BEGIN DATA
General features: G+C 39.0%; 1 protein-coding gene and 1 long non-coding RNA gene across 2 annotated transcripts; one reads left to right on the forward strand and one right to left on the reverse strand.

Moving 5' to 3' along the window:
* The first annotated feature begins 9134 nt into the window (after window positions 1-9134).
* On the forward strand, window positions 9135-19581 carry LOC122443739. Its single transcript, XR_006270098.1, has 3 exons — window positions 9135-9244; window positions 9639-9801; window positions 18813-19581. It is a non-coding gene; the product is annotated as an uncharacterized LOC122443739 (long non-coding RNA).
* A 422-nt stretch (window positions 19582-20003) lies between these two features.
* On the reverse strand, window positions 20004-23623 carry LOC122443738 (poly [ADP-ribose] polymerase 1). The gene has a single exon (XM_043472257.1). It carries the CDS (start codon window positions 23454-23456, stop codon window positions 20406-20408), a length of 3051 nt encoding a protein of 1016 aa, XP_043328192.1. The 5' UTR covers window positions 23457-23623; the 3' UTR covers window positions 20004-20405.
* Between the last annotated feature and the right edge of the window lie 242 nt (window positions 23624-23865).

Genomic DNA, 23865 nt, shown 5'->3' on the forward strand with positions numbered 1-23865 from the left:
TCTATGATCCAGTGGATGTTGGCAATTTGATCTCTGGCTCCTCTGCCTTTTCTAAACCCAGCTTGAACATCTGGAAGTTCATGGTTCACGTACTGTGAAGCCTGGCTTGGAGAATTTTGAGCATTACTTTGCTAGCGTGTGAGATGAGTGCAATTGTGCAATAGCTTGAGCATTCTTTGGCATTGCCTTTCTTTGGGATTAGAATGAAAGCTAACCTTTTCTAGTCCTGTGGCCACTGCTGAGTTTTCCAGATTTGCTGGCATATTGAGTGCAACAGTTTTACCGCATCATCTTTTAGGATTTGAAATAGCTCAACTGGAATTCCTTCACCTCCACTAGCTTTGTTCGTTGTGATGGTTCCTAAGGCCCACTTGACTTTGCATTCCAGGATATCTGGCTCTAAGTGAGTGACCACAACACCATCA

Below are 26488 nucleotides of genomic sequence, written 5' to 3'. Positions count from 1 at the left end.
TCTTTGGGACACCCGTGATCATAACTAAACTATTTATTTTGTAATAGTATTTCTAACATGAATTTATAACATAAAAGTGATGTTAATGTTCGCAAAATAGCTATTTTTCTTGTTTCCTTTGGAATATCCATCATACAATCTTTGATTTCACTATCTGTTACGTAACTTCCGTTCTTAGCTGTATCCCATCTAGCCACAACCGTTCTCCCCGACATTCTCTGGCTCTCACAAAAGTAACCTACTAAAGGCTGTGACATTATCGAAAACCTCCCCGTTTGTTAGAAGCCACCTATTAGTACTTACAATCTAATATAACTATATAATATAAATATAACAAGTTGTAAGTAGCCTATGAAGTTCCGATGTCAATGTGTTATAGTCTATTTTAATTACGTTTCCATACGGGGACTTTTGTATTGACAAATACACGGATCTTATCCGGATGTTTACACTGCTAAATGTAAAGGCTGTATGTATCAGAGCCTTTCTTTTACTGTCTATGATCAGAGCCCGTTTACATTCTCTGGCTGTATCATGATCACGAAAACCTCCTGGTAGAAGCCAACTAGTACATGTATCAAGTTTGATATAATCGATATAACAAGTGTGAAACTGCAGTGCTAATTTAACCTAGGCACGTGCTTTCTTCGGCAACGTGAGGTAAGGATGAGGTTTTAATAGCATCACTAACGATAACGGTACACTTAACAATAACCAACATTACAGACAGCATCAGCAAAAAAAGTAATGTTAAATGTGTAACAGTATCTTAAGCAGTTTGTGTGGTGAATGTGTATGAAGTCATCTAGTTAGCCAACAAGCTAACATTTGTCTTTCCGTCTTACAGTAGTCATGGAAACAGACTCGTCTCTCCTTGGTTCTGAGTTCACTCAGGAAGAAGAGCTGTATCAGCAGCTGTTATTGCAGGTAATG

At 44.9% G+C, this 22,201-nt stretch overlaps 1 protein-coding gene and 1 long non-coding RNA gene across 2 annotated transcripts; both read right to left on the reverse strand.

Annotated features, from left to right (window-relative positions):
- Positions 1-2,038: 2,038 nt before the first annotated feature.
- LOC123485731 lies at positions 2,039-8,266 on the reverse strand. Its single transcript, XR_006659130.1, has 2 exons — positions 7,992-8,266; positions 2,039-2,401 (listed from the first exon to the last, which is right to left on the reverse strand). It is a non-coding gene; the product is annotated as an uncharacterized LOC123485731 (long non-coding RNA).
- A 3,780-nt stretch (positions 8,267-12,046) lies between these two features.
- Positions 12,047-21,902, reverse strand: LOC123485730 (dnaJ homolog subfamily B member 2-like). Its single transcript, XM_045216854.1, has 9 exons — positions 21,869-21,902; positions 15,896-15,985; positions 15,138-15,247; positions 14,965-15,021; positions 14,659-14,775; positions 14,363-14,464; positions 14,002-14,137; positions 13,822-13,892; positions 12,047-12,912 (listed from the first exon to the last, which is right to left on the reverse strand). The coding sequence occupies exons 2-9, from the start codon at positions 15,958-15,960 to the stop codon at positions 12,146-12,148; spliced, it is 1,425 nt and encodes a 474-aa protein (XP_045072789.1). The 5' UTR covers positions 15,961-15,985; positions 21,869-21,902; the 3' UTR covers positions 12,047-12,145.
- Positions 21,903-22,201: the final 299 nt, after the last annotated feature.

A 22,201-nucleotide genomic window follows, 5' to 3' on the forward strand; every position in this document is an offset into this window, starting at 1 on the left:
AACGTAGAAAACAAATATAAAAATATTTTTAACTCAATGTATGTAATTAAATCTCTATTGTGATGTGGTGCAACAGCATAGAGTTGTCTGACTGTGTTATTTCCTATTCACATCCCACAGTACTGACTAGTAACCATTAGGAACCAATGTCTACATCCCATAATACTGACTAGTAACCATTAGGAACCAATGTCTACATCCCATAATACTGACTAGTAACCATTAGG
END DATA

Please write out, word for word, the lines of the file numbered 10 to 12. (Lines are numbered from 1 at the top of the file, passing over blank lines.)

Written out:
Below are 26488 nucleotides of genomic sequence, written 5' to 3'. Positions count from 1 at the left end.
TCTTTGGGACACCCGTGATCATAACTAAACTATTTATTTTGTAATAGTATTTCTAACATGAATTTATAACATAAAAGTGATGTTAATGTTCGCAAAATAGCTATTTTTCTTGTTTCCTTTGGAATATCCATCATACAATCTTTGATTTCACTATCTGTTACGTAACTTCCGTTCTTAGCTGTATCCCATCTAGCCACAACCGTTCTCCCCGACATTCTCTGGCTCTCACAAAAGTAACCTACTAAAGGCTGTGACATTATCGAAAACCTCCCCGTTTGTTAGAAGCCACCTATTAGTACTTACAATCTAATATAACTATATAATATAAATATAACAAGTTGTAAGTAGCCTATGAAGTTCCGATGTCAATGTGTTATAGTCTATTTTAATTACGTTTCCATACGGGGACTTTTGTATTGACAAATACACGGATCTTATCCGGATGTTTACACTGCTAAATGTAAAGGCTGTATGTATCAGAGCCTTTCTTTTACTGTCTATGATCAGAGCCCGTTTACATTCTCTGGCTGTATCATGATCACGAAAACCTCCTGGTAGAAGCCAACTAGTACATGTATCAAGTTTGATATAATCGATATAACAAGTGTGAAACTGCAGTGCTAATTTAACCTAGGCACGTGCTTTCTTCGGCAACGTGAGGTAAGGATGAGGTTTTAATAGCATCACTAACGATAACGGTACACTTAACAATAACCAACATTACAGACAGCATCAGCAAAAAAAGTAATGTTAAATGTGTAACAGTATCTTAAGCAGTTTGTGTGGTGAATGTGTATGAAGTCATCTAGTTAGCCAACAAGCTAACATTTGTCTTTCCGTCTTACAGTAGTCATGGAAACAGACTCGTCTCTCCTTGGTTCTGAGTTCACTCAGGAAGAAGAGCTGTATCAGCAGCTGTTATTGCAGGTAATG

At 44.9% G+C, this 22,201-nt stretch overlaps 1 protein-coding gene and 1 long non-coding RNA gene across 2 annotated transcripts; both read right to left on the reverse strand.